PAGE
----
It took the president's wife weeks of reflection and a big stage to stand up for her husband. You and your friends, the other heroines of the uprising, reacted immediately to the president's words about LGBT ideology. You said: "I can't watch what we fought for in the uprising being lost."

Because in the uprising, we fought for human dignity. I can't stand the fact that the Polish president says that people who have other sexual needs are not human. Does he know that these young people become depressed and commit suicide? And what do their parents feel? There have been homosexual people since time immemorial. Among them were the most outstanding painters, sculptors, musicians and scholars of all time. And we deny them humanity in the 21st century? Where are we heading? Soon we'll be breaking people on the wheel.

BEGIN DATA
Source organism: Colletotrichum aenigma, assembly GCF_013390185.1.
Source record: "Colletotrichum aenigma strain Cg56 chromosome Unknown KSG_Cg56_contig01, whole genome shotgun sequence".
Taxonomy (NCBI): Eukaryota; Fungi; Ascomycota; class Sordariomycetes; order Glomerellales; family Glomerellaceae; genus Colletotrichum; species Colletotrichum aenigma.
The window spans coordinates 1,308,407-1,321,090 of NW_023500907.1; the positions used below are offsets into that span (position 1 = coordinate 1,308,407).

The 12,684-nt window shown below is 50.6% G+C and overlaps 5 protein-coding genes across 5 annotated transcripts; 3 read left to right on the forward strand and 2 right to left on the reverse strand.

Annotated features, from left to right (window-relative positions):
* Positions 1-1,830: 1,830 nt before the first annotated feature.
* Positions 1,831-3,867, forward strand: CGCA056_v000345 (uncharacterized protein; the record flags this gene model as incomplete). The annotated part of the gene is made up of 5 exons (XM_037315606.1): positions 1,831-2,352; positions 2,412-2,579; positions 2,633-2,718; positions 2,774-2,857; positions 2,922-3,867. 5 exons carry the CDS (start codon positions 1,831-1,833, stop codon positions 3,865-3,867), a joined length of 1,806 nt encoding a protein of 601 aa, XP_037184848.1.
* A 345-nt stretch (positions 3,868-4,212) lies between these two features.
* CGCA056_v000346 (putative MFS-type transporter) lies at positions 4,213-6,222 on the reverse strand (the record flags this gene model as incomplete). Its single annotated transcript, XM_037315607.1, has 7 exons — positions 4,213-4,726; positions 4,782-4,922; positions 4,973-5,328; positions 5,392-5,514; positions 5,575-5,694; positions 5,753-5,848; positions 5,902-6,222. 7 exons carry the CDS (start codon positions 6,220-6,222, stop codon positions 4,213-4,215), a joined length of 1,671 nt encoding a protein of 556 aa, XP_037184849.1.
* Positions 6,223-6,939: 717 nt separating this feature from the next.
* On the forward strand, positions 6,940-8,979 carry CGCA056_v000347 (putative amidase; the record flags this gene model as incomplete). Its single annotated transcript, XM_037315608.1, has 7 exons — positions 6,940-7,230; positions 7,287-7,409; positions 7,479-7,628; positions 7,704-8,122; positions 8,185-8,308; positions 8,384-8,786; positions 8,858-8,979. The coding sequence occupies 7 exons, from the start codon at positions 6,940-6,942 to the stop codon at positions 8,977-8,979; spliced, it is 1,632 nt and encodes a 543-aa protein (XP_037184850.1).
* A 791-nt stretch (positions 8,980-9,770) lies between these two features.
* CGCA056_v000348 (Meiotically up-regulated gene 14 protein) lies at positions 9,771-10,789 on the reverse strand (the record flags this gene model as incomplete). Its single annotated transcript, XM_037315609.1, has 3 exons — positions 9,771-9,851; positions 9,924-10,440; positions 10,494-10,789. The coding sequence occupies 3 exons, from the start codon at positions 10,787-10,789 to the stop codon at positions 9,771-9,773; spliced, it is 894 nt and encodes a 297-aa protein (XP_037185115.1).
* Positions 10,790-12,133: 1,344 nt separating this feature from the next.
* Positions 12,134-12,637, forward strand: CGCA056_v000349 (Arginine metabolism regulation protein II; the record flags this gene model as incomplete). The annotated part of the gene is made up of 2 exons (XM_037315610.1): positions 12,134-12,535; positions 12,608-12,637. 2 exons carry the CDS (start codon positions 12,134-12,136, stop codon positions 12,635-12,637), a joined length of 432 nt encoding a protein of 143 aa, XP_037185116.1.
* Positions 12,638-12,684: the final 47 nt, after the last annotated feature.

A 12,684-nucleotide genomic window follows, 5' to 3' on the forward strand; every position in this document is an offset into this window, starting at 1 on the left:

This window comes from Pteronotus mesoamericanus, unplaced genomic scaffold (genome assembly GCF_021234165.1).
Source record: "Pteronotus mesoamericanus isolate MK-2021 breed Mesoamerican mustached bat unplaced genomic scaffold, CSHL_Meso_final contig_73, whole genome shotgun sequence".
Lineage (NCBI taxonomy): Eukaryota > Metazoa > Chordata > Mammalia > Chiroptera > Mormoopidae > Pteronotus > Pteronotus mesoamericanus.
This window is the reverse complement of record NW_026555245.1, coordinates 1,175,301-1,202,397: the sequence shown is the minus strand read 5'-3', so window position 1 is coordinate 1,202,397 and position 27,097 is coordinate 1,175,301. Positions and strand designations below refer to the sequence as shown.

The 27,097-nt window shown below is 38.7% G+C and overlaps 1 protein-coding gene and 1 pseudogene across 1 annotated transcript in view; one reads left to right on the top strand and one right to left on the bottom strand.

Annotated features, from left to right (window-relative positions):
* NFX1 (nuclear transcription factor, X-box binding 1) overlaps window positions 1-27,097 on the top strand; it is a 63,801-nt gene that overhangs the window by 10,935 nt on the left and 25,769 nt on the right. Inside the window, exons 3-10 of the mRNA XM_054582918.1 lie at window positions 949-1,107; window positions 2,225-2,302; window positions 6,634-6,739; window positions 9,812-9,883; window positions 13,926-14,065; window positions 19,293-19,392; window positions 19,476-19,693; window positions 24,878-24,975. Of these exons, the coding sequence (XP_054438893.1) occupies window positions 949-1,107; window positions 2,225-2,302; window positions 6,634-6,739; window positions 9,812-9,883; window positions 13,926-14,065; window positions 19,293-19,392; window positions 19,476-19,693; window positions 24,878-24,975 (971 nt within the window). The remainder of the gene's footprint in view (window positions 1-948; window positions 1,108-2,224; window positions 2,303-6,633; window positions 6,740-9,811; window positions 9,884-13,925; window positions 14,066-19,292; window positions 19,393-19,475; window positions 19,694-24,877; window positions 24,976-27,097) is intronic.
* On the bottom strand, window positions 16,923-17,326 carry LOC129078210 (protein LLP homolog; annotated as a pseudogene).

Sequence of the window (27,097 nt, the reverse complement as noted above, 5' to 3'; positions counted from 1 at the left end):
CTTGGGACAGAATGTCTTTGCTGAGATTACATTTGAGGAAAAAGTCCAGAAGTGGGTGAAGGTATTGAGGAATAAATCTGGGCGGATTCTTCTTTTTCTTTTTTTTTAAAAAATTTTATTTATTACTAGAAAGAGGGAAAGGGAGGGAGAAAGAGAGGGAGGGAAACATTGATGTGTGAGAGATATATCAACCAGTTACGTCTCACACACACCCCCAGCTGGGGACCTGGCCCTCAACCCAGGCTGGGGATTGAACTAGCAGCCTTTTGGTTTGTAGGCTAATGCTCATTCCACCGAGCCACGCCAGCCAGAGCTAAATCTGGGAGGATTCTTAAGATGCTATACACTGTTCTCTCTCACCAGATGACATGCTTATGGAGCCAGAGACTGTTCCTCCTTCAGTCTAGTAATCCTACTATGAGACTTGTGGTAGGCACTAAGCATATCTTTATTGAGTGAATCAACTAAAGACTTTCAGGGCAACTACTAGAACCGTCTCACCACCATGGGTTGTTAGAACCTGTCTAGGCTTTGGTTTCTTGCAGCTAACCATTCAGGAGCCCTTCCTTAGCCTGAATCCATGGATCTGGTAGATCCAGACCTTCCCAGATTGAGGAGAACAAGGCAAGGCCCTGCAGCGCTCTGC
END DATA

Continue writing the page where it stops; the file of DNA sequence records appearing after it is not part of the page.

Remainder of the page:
The uprising was a fight for dignity?

Yes. Our uprising was an outbreak of despair. We were aware of how it could end. And it's not true that it was the Command that put pressure on us.

This I know for sure: without the consent of the civilian population the uprising wouldn't have happened.

The uprising is heavily criticised today. But voices of criticism appeared soon after the war. General Anders called the uprising a crime. Those words really hurt you, the insurgents - because Anders supported you after the war.

I repeat: it was about dignity.